The Lord of the Rings

51eq24crtrl-_sx331_bo1204203200_One Ring to rule them all, One Ring to find them, One Ring to bring them all and in the darkness bind them

In ancient times the Rings of Power were crafted by the Elven-smiths, and Sauron, the Dark Lord, forged the One Ring, filling it with his own power so that he could rule all others. But the One Ring was taken from him, and though he sought it throughout Middle-earth, it remained lost to him. After many ages it fell by chance into the hands of the hobbit Bilbo Baggins.

From Sauron’s fastness in the Dark Tower of Mordor, his power spread far and wide. Sauron gathered all the Great Rings to him, but always he searched for the One Ring that would complete his dominion.

When Bilbo reached his eleventy-first birthday he disappeared, bequeathing to his young cousin Frodo the Ruling Ring and a perilous quest: to journey across Middle-earth, deep into the shadow of the Dark Lord, and destroy the Ring by casting it into the Cracks of Doom.

The Lord of the Rings tells of the great quest undertaken by Frodo and the Fellowship of the Ring: Gandalf the Wizard; the hobbits Merry, Pippin, and Sam; Gimli the Dwarf; Legolas the Elf; Boromir of Gondor; and a tall, mysterious stranger called Strider.

J.R.R. Tolkien (1892-1973), beloved throughout the world as the creator of The Hobbit, The Lord of the Rings, and The Silmarillion, was a professor of Anglo-Saxon at Oxford, a fellow of Pembroke College, and a fellow of Merton College until his retirement in 1959. His chief interest was the linguistic aspects of the early English written tradition, but while he studied classic works of the past, he was creating a set of his own.

*Each book (The Fellowship of the Ring, The Two Towers, The Return of the King) will count as ONE book for the purpose of the Winter Reading Challenge!

6 thoughts on “The Lord of the Rings

  1. This book tells the epic journey of a little Hobbit who carries a very heavy burden that few could truly understand. Through many dangers and uncertainties, he travels through strange and unfamiliar lands with his trusty old friends and new ones along the way. I love this story because it’s so imaginative and entertaining, and because of the higher themes that emerge such as faithfulness, hope, love and friendship. It’s no question that Tolkien had his intentions about Frodo and the Ring to remind us of the Burden Jesus had to bear to the cross. It’s the greatest story ever, re-told in the realm of Middle-Earth. If you read this book, you’ll laugh, cry and hold your breath all the way to the end.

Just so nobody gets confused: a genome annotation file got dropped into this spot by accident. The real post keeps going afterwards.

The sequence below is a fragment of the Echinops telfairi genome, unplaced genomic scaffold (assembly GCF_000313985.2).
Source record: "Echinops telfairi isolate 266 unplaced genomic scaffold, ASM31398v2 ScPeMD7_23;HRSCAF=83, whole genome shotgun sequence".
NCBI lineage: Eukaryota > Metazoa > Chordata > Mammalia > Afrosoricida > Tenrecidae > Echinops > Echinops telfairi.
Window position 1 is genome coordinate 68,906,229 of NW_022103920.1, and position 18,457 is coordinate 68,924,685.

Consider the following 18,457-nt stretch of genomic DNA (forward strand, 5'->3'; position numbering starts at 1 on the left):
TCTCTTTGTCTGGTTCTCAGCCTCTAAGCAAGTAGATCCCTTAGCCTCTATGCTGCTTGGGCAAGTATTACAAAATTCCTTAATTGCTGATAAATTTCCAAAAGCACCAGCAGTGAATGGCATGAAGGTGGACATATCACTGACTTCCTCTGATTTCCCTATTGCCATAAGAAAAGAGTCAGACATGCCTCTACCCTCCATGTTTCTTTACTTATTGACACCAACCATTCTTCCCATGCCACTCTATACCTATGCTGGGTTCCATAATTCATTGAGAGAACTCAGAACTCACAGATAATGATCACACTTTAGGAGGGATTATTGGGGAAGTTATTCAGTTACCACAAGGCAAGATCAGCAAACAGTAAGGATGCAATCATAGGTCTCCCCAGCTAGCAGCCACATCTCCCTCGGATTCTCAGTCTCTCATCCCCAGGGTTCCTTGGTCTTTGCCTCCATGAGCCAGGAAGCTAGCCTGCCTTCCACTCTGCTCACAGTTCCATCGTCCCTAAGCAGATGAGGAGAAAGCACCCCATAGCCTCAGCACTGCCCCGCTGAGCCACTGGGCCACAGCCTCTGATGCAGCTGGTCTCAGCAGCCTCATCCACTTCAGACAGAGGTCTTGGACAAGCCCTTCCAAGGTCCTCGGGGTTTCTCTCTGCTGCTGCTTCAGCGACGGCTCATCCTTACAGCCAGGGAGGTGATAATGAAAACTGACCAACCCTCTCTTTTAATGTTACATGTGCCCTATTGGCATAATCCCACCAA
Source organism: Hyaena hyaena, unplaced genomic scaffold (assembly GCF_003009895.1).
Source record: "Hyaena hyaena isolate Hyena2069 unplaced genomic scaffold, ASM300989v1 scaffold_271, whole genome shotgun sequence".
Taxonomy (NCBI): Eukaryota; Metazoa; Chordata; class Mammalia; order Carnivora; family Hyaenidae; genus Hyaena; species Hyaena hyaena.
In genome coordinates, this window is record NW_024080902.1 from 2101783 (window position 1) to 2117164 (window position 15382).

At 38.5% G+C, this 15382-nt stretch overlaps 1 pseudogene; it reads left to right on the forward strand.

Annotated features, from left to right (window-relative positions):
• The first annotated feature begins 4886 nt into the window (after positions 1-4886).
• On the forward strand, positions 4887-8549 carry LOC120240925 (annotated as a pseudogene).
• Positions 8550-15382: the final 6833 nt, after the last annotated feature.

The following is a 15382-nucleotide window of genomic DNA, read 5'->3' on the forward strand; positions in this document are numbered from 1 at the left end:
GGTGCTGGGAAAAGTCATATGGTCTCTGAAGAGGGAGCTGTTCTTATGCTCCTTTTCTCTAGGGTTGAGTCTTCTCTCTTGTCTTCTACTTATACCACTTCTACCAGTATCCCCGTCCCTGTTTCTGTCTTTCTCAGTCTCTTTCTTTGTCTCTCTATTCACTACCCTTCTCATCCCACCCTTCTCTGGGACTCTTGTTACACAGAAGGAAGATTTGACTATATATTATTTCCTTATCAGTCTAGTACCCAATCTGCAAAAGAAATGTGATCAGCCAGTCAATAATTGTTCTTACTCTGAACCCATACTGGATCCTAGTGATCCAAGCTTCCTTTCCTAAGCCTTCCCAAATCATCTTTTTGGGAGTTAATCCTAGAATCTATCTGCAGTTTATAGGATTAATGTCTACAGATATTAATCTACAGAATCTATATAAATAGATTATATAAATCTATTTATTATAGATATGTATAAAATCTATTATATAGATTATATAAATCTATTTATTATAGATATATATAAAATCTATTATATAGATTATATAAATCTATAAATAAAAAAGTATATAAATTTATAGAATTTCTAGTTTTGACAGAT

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  2. I finished ‘The Fellowship of the Ring’ a month ago and I loved it! The book is so much better than the movie I would say since it has more details and richer stories. For instance, I didn’t know that Bilbo was in the first book! I was very touched by Mary and Pippin when they decided to follow Frodo and left Shire despite Frodo’s effort to be discreet about his departure. I was impressed when Tom Bombadil could see Frodo even after Frodo put his ring on his finger. I bet there is a whole a lot more stories about Tom Bombadil. I definitely recommend this book!!!!!

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  3. Well, as soon as I finished reading ‘The Fellowship of the Ring,’ I couldn’t help but immediately start the second book, ‘The Two Towers.’ I finished it before ATR. When the first book ends with Frodo’s flight from Boromir like that, how can you not start the second book?
    I was really touched/impressed by the time when Aragorn, Legolas, and Gimli met Eomer. That was when Aragorn began to reclaim his kingly identity for himself, but that was not why I liked this meeting. I loved how both Eomer’s party (Riders of Rohan) and Aragorn’s party talked back and forth to discern whether the other party was for them or against them. When Aragorn’s self-control, decency, and wisdom finally won Eomer’s trust, I was just getting too excited…! This second book, I must say, is filled with this kind of moments when the scattered members in the fellowship of the ring, try to find trustworthy allies and friends in the midst of this distrustful and disheartening time. The virtues of trust, loyalty, discernment of what’s true and not, what’s evil and not, courage, and again friendship are all packed in this book.

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  4. I read the first book, The Fellowship of the Ring. The fellowship among the nine characters to me was a brilliant way of embodying metaphorically the fellowship among Christian laborers as their mission causes them to embark on a journey with no shortage of perils. While they are harassed by orcs and other servants of the Enemy, they must grapple with the dangers that threaten to pull the fellowship apart from the inside. It was a hefty read but J.R.R. Tolkien is a lyrical master of words and this series is sure to be a feast for anyone who appreciates pure eloquence

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